Frank Lloyd Wright was a modern architect who developed an organic and distinctly American style. He designed numerous iconic buildings. He was born on June 8, 1867, in Richland Center, Wisconsin. After college, he became chief assistant to architect Louis Sullivan. Wright then founded his own firm and developed a style known as the Prairie school, which strove for an “organic architecture” in designs for homes and commercial buildings. Over his career he created numerous iconic buildings.
One of his structures that interests me is the Fallingwater.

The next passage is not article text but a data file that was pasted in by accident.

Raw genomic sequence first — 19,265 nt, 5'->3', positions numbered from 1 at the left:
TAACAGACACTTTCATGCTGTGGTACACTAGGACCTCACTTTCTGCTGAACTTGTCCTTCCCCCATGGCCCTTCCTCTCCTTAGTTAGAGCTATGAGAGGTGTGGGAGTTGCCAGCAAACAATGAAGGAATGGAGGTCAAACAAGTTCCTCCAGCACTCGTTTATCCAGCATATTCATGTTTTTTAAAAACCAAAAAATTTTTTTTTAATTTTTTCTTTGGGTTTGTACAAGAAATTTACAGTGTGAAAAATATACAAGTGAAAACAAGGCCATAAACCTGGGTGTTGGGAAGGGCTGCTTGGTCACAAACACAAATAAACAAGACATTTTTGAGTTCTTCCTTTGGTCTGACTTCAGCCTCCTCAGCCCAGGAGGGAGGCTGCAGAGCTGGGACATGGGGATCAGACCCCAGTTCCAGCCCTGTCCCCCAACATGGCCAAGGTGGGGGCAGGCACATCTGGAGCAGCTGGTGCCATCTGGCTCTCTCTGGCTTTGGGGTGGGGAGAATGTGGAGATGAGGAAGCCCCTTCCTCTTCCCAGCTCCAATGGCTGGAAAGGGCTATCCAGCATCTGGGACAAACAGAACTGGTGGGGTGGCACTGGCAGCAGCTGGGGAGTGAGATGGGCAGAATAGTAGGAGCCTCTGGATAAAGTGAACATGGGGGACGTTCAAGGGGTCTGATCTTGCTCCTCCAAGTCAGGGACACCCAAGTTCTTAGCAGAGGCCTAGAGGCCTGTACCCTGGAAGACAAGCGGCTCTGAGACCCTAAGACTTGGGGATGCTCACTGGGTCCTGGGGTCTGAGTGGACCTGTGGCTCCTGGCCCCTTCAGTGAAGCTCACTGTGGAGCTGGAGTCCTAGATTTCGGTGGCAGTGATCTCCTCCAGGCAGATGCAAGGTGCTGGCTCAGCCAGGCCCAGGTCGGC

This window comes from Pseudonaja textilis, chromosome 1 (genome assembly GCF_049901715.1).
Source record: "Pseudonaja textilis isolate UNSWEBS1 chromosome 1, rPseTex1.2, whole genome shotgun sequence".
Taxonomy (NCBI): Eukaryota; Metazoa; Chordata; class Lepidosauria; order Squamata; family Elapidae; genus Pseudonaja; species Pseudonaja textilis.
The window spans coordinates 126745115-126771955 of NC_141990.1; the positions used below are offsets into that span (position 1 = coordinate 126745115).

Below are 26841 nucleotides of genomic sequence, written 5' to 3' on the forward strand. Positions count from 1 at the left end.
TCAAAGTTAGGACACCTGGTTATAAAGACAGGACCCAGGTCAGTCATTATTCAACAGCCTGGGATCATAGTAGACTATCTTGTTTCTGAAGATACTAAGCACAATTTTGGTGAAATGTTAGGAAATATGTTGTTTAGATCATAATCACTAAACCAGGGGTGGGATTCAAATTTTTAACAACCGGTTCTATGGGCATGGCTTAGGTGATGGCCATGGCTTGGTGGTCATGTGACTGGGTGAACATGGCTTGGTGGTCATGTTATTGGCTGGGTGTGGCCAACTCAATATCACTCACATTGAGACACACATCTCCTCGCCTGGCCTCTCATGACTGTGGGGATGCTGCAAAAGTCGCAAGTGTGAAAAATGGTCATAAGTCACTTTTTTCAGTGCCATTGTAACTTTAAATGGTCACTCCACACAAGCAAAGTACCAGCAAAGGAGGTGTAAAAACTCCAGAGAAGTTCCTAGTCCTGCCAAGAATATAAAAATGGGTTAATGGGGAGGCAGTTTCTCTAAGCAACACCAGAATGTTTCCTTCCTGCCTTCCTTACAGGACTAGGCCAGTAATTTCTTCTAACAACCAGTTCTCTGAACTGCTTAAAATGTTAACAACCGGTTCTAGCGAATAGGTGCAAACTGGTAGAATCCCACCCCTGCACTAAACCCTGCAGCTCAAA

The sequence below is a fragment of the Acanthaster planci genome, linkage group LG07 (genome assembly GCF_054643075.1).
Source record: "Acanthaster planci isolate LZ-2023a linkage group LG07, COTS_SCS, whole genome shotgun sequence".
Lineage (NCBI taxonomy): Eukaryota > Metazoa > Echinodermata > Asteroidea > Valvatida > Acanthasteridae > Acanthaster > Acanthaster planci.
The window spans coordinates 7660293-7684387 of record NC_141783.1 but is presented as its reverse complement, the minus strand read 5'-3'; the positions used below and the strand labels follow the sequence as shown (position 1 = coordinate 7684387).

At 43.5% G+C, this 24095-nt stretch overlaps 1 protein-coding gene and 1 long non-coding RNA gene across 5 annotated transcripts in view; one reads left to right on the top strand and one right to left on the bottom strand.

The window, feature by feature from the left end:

Notice that the warm glow from the interior lighting resonates with the autumn colors in this fall photo. Dramatic cantilevered terraces reflect the similar structure of the rock ledges below. Roomy terraces on either side of the living room on the main level, as well as the large terrace above it, create strong horizontal lines balanced by the almost unbroken vertical lines in the tower on the left (which in addition to stone columns over 10 meters tall, has 3 stories of floor-to-ceiling windows). These and many other clear horizontal and vertical lines in the house may be compared with the formation of the rock, with the horizontal and vertical of ground and trees, and with the water moving horizontally in the stream (Bear run) and vertically as “falling water” in the form of waterfalls (visible in the photo and downstream just out of view in this photo). The falls visible in the photo break at an angle, creating an illusion of water flowing out from beneath the middle of the house. The sound of the flowing water fills the house continuously.